rē•spin Your Back to School Plan
Prioritize mental and physical health for the entire family.
“Back to school” has always been a period of adjustment for families and children, bringing with it feelings of relief, but also a bittersweet sadness. The pandemic, however, has thwarted any preconceived senses of normalcy this BTS season, sending families into a tug-of-war between their hard-earned equilibrium in the “new normal,” their former lifestyles, and how to feel safe and balanced in the new circumstances.
This year, going back to school will look and feel much different. For parents, this means navigating the rules associated with each school and district. With all of the changes this year, it’s important to be proactive in guiding your children — and your entire family — through this challenging rē•entry to in-person schooling so as to promote and maintain well-being for all.
What Challenges Will Families Face?
Michelle Charriere, founder and CEO of Babies and Brains, understands the back-to-school struggles that families will be facing over the course of the next few weeks. Emotions will be high, which Charriere explains is to be expected after the tumultuous year and a half we’ve faced globally. “This last year was particularly brutal for parents,” she tells rē•spin. “All of a sudden, parents became teachers, while also trying to keep up with their jobs, and provide for the basic needs of their families — which inevitably pushed the needs and self-care of parents to the end of the priority list.”
Even with schools widely rē•opening and rē•turning to “business as usual” (or as close to it as possible), this balancing act that parents have been facing will not magically disappear overnight. As parents whose children’s schools have been back in session already know, they are provided with daily notices of exposure and infection rates from the schools with the potential for shutdown always looming. This is a challenge to the sense of safety and security, which Charriere notes are both fundamental necessities that are non-negotiable in order to thrive.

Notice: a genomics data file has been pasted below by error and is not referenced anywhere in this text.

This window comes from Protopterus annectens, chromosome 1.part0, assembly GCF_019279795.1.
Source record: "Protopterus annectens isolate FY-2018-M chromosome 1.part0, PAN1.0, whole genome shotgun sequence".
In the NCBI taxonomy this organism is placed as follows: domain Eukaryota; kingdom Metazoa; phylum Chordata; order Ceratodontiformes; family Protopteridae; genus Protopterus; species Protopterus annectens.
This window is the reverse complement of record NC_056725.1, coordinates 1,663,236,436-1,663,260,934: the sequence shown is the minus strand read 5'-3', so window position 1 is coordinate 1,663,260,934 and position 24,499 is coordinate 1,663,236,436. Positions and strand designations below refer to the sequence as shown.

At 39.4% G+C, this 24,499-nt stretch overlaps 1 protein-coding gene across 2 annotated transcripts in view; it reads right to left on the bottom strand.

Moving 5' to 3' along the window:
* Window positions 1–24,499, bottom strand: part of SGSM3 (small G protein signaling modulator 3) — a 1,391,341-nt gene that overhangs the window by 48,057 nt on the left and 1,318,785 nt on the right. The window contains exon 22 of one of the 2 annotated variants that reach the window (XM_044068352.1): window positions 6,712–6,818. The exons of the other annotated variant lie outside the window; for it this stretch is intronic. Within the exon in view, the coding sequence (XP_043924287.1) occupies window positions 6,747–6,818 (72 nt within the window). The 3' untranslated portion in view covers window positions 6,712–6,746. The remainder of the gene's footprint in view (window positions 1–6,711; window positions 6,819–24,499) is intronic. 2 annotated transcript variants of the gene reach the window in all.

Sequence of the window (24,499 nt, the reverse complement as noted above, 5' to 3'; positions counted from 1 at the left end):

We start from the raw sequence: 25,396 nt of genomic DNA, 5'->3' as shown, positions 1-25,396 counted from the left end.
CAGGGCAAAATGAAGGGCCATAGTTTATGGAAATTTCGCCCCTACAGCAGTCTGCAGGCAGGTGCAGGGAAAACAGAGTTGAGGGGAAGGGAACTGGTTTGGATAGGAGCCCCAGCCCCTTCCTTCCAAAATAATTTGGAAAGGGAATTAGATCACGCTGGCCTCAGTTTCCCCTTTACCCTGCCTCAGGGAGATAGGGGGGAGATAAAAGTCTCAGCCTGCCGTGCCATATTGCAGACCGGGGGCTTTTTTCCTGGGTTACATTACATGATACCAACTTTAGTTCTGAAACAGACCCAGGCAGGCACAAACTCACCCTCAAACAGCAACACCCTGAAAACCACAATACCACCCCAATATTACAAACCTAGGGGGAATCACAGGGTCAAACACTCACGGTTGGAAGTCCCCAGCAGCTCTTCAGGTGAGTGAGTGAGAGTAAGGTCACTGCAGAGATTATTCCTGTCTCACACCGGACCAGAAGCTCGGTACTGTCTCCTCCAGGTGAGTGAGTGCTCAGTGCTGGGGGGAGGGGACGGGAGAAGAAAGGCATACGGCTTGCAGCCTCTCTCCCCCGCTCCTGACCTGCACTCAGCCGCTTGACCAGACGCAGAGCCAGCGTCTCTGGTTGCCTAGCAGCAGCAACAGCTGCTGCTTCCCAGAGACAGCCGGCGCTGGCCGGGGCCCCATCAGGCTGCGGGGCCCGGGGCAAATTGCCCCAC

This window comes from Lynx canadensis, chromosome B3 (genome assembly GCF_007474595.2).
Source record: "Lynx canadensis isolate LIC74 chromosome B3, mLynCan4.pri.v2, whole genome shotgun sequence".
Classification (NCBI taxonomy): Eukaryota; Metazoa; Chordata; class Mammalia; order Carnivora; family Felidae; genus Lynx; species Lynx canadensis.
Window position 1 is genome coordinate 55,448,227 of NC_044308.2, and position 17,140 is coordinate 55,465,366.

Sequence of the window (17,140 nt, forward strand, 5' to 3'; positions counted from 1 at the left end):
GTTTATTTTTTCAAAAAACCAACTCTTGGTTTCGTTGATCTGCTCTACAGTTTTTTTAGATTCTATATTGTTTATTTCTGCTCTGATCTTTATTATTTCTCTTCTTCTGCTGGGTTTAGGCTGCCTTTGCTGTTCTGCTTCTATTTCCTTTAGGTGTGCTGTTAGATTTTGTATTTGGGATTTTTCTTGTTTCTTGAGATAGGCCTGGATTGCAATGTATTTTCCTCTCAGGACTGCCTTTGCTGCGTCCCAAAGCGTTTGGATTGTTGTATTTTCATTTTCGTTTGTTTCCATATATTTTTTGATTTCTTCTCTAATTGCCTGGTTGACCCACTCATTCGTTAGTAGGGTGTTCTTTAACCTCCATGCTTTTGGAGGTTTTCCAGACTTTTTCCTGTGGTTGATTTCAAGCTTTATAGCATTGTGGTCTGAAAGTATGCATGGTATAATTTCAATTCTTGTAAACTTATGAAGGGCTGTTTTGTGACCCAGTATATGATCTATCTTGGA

This is truly a delicate balance that parents are being forced to face. By sending your kids to school, you can trigger safety concerns for their overall well-being and health. But if you keep them home, your job and livelihood may be affected as the nation remains in the liminal phase between rē•turning to normal and shutting down. It would only be natural to feel stuck between a rock and a hard place — stress running high, but the show must go on.
Acknowledging Mental Health In Children
It is also important to note that when parents are experiencing high-stress, this absolutely impacts their children — not just in that it can impact the way you interact with your child, but that children are insightful and intuitive; they can sense their parents’ feelings, feel unsettled themselves, and even become concerned about the well-being of their parents. After such a stressful year and a half, normal notions of self-care and wellness fell to the wayside as parents were thrust into positions that forced them to focus on getting by.